Best practices for cybersecurity in the maritime industry

Cybersecurity in the maritime industry: Protecting Vital Infrastructure

Maritime shipping is the best solution for shippers looking for cost-effective international transportation. It is a vast network of ports, vessels, shipping containers, and technology systems that facilitate global shipping. The increase in potential challenges in the maritime industry has endangered the security of shipping operations. Among the various challenges, cyber threats have increased due to switching to automated systems and technologies. To curb cyber threats, cybersecurity in the maritime industry is becoming crucial. It helps identify cyber risks and protect the cyber systems against hijacks and data manipulation. Let us learn more about cybersecurity practices that support the maritime industry.

What are cyber threats?

Cyberthreat refers to any malicious activity that intends to damage, steal, corrupt or disrupt data files to misuse or leak them and damage the business’s reputation. Cyber threats can emerge for various purposes, such as hijacking, terrorism, corporate feuds, and inter-nation wars. In the case of the shipping industry, the possible intent of cybercrimes revolves around

  • Destroying the reputation of businesses by sabotaging their privacy policies.
  • Corrupting the security systems to get a window for theft or other cybercrimes.
  • Hacking systems to show false data to the users to disrupt and misguide the business operations.

For example, if any industry or business is flourishing and generating high revenue, hackers try to breach their computers and cloud systems to extract crucial data. They can leak that data to damage brand reputation or use the stored information for their benefit. Most of the shipping business is carried out through maritime trade. The international economy highly relies on ocean shipping, and any breaches to the security of ships on global voyages cause a significant loss of human life and revenue. Port authorities must strive to prevent cyber attacks during cargo transportation as they can sabotage the safety of the vessel, cargo, and seafarers.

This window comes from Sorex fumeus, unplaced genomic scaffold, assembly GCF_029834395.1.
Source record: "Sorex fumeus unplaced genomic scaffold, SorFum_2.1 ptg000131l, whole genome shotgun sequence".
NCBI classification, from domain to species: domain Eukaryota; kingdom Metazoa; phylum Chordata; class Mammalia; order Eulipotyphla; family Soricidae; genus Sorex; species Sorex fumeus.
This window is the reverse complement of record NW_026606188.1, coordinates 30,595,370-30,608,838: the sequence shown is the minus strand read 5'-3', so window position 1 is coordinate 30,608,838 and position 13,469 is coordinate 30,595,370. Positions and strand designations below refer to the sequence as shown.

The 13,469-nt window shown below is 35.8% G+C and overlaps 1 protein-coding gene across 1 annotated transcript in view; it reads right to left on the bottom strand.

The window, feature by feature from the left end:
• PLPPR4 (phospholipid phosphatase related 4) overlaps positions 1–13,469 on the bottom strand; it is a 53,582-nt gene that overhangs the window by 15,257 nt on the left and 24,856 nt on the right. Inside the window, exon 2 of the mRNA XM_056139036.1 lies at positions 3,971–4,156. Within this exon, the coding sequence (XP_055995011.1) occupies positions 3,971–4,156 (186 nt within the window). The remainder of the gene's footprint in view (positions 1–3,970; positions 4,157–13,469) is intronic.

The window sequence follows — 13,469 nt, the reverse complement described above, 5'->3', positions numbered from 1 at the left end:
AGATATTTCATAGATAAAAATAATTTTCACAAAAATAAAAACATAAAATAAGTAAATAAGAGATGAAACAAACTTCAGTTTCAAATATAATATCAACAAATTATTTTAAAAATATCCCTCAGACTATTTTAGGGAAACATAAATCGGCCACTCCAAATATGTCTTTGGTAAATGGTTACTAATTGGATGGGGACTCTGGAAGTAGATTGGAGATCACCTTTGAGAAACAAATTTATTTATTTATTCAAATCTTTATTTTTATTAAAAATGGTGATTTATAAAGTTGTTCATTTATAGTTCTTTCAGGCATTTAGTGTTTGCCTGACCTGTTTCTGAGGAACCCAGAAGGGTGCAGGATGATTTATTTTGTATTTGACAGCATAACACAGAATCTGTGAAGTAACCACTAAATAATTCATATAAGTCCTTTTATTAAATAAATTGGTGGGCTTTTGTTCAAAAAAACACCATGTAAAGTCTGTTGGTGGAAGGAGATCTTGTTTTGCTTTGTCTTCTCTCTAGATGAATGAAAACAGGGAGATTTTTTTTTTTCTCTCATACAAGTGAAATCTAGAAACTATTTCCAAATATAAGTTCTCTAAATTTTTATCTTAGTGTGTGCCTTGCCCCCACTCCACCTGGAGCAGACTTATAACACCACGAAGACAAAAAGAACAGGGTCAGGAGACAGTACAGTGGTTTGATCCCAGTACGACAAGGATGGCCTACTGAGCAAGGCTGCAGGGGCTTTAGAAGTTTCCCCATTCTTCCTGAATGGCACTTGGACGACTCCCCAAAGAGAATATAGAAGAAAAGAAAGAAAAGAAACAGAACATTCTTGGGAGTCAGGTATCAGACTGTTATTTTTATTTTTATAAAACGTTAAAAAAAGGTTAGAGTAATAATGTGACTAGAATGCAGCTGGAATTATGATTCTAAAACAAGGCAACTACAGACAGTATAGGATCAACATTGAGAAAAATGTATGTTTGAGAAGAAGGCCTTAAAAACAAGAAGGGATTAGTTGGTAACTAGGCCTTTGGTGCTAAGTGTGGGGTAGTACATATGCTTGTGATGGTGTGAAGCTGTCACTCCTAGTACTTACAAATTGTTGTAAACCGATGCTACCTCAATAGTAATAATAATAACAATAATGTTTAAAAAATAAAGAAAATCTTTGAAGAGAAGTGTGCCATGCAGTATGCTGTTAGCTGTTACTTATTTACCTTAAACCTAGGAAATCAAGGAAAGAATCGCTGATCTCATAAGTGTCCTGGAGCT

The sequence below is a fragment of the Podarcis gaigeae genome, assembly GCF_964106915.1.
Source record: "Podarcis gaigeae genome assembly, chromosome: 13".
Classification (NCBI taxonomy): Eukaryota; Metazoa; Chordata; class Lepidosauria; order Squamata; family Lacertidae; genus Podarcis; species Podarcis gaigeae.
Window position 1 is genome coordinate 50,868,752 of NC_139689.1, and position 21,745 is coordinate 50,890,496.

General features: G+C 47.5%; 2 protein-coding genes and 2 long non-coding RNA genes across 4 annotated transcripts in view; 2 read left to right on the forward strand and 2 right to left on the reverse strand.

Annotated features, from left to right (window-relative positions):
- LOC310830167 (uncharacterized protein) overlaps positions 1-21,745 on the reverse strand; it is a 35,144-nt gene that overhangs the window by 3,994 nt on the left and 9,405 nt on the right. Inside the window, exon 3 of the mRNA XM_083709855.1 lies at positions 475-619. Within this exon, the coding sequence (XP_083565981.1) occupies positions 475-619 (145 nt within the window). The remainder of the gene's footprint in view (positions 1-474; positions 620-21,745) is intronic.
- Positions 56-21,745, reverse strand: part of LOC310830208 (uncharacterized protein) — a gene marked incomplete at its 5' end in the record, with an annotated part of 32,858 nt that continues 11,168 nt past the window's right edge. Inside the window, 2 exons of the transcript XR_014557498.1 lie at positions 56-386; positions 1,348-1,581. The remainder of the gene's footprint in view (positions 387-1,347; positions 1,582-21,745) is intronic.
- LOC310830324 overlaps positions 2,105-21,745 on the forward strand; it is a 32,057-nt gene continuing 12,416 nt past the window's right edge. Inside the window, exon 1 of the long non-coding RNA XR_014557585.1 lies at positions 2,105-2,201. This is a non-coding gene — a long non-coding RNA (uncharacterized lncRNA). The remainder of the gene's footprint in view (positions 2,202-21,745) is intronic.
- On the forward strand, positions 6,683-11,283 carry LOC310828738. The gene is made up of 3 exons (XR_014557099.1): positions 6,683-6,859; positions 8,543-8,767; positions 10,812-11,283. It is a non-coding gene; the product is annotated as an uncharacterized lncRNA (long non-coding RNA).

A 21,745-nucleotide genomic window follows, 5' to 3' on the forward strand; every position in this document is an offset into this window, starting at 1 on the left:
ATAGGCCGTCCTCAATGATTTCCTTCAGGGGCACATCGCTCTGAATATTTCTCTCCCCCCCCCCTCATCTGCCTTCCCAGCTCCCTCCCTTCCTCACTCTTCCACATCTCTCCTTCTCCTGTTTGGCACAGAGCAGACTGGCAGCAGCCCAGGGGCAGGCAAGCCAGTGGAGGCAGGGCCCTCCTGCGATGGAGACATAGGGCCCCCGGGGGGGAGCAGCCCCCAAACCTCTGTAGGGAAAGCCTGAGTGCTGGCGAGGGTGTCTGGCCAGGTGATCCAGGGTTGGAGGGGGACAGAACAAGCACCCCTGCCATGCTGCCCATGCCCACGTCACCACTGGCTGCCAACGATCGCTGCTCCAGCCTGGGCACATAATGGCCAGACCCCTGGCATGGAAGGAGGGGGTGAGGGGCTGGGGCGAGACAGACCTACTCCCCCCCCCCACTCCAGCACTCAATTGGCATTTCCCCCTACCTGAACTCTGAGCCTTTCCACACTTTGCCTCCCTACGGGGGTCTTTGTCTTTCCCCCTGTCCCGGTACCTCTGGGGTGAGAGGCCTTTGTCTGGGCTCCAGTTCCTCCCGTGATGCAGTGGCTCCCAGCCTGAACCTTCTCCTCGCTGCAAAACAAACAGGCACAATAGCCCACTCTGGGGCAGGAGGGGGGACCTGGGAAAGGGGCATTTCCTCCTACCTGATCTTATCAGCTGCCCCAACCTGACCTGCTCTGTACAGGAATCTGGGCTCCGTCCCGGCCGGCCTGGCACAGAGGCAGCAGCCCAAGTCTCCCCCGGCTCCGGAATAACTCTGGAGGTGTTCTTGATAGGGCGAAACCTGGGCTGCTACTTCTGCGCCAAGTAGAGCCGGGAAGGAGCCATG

Define cybersecurity 

Cybersecurity is the act of shielding your internet-connected systems against any malicious and digital attacks. It is essential to preserve data integrity and prevent risks of cyberattacks. Once a system is attacked, it becomes vulnerable, and stored data can be easily manipulated, deleted or extracted to gain leverage. Cybersecurity helps ensure data security by employing various technologies, procedures and processes that prevent unauthorised access in any business’s computing environment. For example, on a smaller level, you can even install multiple antivirus software on your laptops and computers to prevent downloading malicious data while surfing various sites. It prevents cyber intrusions and keeps away hijackers. Similarly, cybersecurity systems are built to do the same job but on a large scale to preserve assets at high stakes.